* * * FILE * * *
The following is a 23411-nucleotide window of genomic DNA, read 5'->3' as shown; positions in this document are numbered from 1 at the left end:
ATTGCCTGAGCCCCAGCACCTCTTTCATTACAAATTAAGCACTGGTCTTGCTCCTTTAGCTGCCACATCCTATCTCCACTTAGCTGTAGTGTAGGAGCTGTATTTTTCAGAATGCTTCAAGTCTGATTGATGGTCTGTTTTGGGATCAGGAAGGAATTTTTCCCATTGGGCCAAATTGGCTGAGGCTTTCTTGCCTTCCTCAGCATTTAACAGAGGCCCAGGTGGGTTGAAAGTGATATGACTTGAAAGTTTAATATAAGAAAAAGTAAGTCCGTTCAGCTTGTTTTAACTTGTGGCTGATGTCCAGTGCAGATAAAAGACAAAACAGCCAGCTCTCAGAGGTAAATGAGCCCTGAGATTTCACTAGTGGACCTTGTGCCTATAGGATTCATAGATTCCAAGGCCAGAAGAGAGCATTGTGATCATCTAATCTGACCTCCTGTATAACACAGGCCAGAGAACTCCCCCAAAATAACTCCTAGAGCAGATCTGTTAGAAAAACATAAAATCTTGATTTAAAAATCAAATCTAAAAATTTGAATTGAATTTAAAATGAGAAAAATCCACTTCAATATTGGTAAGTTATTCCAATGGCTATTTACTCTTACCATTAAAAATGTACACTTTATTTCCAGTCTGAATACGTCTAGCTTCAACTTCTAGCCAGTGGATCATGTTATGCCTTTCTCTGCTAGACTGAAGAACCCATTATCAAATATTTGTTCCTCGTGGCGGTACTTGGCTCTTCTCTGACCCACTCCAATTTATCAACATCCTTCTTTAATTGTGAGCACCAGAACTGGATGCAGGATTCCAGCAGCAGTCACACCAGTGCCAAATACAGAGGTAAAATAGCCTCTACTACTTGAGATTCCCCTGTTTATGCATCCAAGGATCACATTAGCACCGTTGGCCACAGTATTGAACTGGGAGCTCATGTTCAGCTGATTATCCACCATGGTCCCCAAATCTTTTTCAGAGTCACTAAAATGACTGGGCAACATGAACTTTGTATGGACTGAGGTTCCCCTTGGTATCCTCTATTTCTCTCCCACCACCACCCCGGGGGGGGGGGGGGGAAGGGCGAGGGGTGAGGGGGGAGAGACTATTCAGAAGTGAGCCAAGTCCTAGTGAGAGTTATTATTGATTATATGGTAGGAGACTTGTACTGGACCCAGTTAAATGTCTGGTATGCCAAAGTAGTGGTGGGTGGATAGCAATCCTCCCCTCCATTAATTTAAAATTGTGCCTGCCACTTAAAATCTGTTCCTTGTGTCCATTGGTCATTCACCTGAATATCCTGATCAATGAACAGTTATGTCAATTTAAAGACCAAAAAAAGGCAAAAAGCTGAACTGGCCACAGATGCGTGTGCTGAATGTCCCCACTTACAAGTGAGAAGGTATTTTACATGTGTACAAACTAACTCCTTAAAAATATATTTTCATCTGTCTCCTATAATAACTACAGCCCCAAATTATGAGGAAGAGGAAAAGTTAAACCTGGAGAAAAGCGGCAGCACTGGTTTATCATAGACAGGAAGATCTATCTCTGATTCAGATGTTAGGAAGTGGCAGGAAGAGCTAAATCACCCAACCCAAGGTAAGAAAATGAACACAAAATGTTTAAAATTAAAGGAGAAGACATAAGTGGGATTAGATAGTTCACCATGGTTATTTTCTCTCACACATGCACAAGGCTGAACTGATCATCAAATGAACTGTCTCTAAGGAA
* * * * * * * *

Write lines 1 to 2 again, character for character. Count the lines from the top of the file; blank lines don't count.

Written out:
The following is a 23411-nucleotide window of genomic DNA, read 5'->3' as shown; positions in this document are numbered from 1 at the left end:
ATTGCCTGAGCCCCAGCACCTCTTTCATTACAAATTAAGCACTGGTCTTGCTCCTTTAGCTGCCACATCCTATCTCCACTTAGCTGTAGTGTAGGAGCTGTATTTTTCAGAATGCTTCAAGTCTGATTGATGGTCTGTTTTGGGATCAGGAAGGAATTTTTCCCATTGGGCCAAATTGGCTGAGGCTTTCTTGCCTTCCTCAGCATTTAACAGAGGCCCAGGTGGGTTGAAAGTGATATGACTTGAAAGTTTAATATAAGAAAAAGTAAGTCCGTTCAGCTTGTTTTAACTTGTGGCTGATGTCCAGTGCAGATAAAAGACAAAACAGCCAGCTCTCAGAGGTAAATGAGCCCTGAGATTTCACTAGTGGACCTTGTGCCTATAGGATTCATAGATTCCAAGGCCAGAAGAGAGCATTGTGATCATCTAATCTGACCTCCTGTATAACACAGGCCAGAGAACTCCCCCAAAATAACTCCTAGAGCAGATCTGTTAGAAAAACATAAAATCTTGATTTAAAAATCAAATCTAAAAATTTGAATTGAATTTAAAATGAGAAAAATCCACTTCAATATTGGTAAGTTATTCCAATGGCTATTTACTCTTACCATTAAAAATGTACACTTTATTTCCAGTCTGAATACGTCTAGCTTCAACTTCTAGCCAGTGGATCATGTTATGCCTTTCTCTGCTAGACTGAAGAACCCATTATCAAATATTTGTTCCTCGTGGCGGTACTTGGCTCTTCTCTGACCCACTCCAATTTATCAACATCCTTCTTTAATTGTGAGCACCAGAACTGGATGCAGGATTCCAGCAGCAGTCACACCAGTGCCAAATACAGAGGTAAAATAGCCTCTACTACTTGAGATTCCCCTGTTTATGCATCCAAGGATCACATTAGCACCGTTGGCCACAGTATTGAACTGGGAGCTCATGTTCAGCTGATTATCCACCATGGTCCCCAAATCTTTTTCAGAGTCACTAAAATGACTGGGCAACATGAACTTTGTATGGACTGAGGTTCCCCTTGGTATCCTCTATTTCTCTCCCACCACCACCCCGGGGGGGGGGGGGGGAAGGGCGAGGGGTGAGGGGGGAGAGACTATTCAGAAGTGAGCCAAGTCCTAGTGAGAGTTATTATTGATTATATGGTAGGAGACTTGTACTGGACCCAGTTAAATGTCTGGTATGCCAAAGTAGTGGTGGGTGGATAGCAATCCTCCCCTCCATTAATTTAAAATTGTGCCTGCCACTTAAAATCTGTTCCTTGTGTCCATTGGTCATTCACCTGAATATCCTGATCAATGAACAGTTATGTCAATTTAAAGACCAAAAAAAGGCAAAAAGCTGAACTGGCCACAGATGCGTGTGCTGAATGTCCCCACTTACAAGTGAGAAGGTATTTTACATGTGTACAAACTAACTCCTTAAAAATATATTTTCATCTGTCTCCTATAATAACTACAGCCCCAAATTATGAGGAAGAGGAAAAGTTAAACCTGGAGAAAAGCGGCAGCACTGGTTTATCATAGACAGGAAGATCTATCTCTGATTCAGATGTTAGGAAGTGGCAGGAAGAGCTAAATCACCCAACCCAAGGTAAGAAAATGAACACAAAATGTTTAAAATTAAAGGAGAAGACATAAGTGGGATTAGATAGTTCACCATGGTTATTTTCTCTCACACATGCACAAGGCTGAACTGATCATCAAATGAACTGTCTCTAAGGAA